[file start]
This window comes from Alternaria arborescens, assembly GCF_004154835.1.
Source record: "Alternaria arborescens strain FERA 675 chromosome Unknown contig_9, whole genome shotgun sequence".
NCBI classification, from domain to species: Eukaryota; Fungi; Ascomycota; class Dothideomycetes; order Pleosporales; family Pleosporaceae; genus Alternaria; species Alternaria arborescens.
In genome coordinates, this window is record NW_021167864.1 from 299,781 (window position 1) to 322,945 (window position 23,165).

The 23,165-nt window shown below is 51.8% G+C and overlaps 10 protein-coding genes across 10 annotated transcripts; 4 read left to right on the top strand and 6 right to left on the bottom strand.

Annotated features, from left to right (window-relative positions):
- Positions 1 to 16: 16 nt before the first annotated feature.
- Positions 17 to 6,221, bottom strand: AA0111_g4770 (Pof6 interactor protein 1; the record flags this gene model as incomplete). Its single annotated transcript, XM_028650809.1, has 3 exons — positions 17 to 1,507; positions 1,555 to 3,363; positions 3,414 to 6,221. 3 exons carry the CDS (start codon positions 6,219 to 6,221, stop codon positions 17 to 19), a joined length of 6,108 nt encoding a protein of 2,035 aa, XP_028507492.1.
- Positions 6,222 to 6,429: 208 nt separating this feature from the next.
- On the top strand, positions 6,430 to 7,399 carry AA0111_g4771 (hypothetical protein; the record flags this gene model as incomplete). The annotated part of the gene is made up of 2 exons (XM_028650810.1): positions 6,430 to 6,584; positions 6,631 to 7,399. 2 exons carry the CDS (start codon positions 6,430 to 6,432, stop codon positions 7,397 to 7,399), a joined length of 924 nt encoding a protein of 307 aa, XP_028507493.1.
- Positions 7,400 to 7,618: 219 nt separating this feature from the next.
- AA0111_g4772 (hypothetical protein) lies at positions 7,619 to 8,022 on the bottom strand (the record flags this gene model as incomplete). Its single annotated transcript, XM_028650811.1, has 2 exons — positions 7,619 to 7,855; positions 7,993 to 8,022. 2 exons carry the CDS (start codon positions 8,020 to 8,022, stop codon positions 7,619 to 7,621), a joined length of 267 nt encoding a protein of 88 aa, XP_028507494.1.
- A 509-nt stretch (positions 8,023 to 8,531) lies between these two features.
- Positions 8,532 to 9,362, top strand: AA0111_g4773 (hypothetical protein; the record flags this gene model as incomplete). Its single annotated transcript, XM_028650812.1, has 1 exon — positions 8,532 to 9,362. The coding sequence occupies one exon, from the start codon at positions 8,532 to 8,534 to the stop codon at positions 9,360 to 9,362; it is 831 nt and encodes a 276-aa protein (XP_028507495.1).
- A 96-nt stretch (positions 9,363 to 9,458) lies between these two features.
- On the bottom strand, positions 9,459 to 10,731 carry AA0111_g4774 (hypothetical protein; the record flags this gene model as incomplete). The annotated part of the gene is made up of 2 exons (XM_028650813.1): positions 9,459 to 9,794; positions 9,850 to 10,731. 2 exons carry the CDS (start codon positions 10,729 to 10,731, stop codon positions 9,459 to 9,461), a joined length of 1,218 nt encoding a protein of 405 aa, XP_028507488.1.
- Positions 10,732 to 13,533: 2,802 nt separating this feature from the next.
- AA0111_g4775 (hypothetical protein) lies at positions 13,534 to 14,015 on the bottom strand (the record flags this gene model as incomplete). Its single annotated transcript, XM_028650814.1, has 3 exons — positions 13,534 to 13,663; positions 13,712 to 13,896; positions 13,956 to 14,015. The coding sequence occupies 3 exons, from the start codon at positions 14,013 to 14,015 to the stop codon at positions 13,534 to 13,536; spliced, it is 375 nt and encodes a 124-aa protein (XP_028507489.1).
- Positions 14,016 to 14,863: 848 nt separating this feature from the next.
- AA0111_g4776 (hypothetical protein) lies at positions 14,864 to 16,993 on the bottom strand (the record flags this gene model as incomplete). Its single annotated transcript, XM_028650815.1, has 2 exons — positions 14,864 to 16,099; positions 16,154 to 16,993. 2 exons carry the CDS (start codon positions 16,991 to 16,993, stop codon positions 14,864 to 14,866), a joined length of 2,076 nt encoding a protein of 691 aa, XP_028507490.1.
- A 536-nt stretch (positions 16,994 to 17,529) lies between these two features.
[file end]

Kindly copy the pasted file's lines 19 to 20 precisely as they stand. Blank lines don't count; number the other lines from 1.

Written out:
- Positions 14,016 to 14,863: 848 nt separating this feature from the next.
- AA0111_g4776 (hypothetical protein) lies at positions 14,864 to 16,993 on the bottom strand (the record flags this gene model as incomplete). Its single annotated transcript, XM_028650815.1, has 2 exons — positions 14,864 to 16,099; positions 16,154 to 16,993. 2 exons carry the CDS (start codon positions 16,991 to 16,993, stop codon positions 14,864 to 14,866), a joined length of 2,076 nt encoding a protein of 691 aa, XP_028507490.1.